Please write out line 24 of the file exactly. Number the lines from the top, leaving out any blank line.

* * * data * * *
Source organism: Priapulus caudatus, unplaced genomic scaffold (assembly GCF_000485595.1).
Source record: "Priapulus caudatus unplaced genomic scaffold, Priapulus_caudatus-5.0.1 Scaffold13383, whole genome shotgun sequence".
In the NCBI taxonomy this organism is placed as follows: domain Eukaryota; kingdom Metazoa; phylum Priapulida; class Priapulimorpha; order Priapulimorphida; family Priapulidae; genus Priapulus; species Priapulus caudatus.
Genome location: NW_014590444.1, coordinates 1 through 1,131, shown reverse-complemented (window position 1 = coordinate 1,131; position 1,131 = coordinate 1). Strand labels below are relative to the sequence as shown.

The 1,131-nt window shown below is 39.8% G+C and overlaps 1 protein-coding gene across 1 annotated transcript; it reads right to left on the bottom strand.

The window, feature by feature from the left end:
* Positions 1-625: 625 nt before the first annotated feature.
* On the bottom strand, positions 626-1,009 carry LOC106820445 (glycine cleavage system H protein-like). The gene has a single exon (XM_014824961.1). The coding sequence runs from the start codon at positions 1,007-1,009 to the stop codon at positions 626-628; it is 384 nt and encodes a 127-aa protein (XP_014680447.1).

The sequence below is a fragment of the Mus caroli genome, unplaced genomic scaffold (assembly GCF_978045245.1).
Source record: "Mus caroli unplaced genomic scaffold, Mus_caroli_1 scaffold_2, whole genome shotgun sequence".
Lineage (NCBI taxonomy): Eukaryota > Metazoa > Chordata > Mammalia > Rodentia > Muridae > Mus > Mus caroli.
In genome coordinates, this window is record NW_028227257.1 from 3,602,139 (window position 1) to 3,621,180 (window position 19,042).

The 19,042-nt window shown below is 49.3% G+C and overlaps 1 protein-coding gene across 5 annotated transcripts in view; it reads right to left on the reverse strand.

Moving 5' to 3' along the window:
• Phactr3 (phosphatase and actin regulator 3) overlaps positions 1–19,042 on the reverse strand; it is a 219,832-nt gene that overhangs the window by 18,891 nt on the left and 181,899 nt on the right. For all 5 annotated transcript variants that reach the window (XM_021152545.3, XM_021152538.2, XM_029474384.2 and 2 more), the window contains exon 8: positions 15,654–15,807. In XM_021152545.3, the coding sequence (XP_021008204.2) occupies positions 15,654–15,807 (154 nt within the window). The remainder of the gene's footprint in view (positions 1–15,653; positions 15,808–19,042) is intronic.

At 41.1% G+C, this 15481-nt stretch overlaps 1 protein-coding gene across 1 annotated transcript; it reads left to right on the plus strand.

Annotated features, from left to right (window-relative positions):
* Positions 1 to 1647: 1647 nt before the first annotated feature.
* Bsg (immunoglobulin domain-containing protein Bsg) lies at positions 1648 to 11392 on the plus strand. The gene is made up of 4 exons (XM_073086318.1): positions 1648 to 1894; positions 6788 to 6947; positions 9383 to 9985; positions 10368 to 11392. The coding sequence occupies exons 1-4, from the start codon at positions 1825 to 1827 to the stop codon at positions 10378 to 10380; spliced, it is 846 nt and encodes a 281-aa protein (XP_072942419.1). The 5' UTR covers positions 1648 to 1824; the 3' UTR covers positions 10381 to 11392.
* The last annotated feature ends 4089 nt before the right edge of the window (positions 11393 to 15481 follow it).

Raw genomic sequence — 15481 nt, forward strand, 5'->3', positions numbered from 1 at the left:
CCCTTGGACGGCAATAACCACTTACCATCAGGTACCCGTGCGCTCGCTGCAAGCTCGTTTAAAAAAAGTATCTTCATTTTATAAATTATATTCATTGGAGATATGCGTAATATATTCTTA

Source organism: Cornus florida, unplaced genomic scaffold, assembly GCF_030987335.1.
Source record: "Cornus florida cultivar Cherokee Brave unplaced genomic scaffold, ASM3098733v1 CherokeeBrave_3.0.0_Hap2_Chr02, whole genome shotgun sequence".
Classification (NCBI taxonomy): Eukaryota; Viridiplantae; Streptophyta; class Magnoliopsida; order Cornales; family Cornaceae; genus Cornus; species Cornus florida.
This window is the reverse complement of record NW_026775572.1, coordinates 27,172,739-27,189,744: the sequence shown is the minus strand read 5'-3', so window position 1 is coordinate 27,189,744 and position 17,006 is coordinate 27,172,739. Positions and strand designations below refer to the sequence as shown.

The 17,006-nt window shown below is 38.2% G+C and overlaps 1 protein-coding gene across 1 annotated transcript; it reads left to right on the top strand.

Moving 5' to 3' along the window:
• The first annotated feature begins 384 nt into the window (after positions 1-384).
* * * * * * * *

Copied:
Source record: "Cornus florida cultivar Cherokee Brave unplaced genomic scaffold, ASM3098733v1 CherokeeBrave_3.0.0_Hap2_Chr02, whole genome shotgun sequence".